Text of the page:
A hunter’s buck, a family’s accomplishment

About 7:30 this morning I got a text message that said, “Buck down,” from Jerrod.

An hour later our son sent a text that described the buck as a long-tined, massive, main-frame eight-pointer with several stickers, and extra tines. About an hour later a message said the buck tallied about 148 inches of antler.

That’s a heck of a trophy, his best whitetail ever and more antler than most avid deer hunters ever put their hands on.

But the buck’s location was far more important that the dimensions.

He got it on our family farm north of Lawrence.

Jerrod bow-killed this 11-point whitetail Wednesday on the family farm near Lawrence. Though he released the arrow many relatives from three generations had their hand in the success.

Jerrod bow-killed this 11-point whitetail Wednesday on the family farm near Lawrence. Though he released the arrow many relatives from three generations had their hand in the success.

My grandma and grandpa started buying the place in the early 1940s, eventually putting several small farms together to total about 180 rugged acres.

Since Grandpa drove a truck cross-country grandma and her two daughters often did the farming and livestock work that helped pay for the land.

In the mid-1990s my dad and step-mom bought the land, as much to gurantee future generations a place to play in the country as to help my grandparents financually.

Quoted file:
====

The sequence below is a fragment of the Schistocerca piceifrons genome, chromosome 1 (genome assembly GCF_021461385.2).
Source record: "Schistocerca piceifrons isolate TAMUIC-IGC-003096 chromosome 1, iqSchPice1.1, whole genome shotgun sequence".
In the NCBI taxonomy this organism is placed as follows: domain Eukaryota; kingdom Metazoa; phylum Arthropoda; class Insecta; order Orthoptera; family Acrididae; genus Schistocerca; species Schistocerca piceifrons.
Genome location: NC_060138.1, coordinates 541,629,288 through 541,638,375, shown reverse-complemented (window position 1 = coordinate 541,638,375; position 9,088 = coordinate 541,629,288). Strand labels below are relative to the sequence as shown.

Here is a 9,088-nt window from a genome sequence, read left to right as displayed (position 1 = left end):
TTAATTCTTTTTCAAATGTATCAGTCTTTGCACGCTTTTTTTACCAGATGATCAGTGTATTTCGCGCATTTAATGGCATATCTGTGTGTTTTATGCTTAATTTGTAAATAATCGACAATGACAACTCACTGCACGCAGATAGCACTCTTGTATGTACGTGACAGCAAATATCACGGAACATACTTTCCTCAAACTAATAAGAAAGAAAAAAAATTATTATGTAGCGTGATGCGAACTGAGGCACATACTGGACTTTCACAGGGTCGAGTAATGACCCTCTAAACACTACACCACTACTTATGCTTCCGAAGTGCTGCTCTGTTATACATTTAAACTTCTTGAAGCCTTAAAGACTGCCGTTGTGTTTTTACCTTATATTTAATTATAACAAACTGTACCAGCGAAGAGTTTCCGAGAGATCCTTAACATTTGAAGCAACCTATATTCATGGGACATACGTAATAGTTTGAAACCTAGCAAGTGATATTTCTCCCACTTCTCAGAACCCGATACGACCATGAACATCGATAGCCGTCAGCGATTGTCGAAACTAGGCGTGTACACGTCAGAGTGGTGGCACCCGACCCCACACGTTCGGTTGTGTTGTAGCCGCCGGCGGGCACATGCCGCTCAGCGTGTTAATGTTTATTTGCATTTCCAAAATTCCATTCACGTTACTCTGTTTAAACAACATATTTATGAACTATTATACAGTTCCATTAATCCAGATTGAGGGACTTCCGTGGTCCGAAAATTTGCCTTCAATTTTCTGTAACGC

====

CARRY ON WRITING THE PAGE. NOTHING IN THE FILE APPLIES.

The property’s best known for a 12 acre lake where we swim, fish, water ski and have gatherings. The rest of the place is more rugged than much of the Ozarks and mostly timbered with mature hardwoods.

About three years ago I started trying to make good deer habitat even better. We’ve added food plots and cut trees so more brush and browse can grow. There’s an off-limits area where the deer can always find refuge.

Jerrod and I had treestands in place long before the season began.

But others have helped, too.

Jerrod’s grandma quit renting the pasture for cattle so we could have better brush on the place. That costs her several hundred dollars annually. Assorted aunts, uncles, cousins, nieces and nephews stay clear of the woods they so enjoy throughout hunting seasons so they don’t disturb the deer.

Fortunately most were home when Jerrod brought the buck off the hill in our tractor’s scoop. He got to show it to his great aunt and great uncle and coached his grandma on how to use his cell phone’s camera. She did a heck of a job.

Ideally he’d have also been able to share it with his great-grandparents and his grandfather. All have passed-on, though.

But something tells me they were there through it all.

It’s the family part of the family farm that’s always made it special.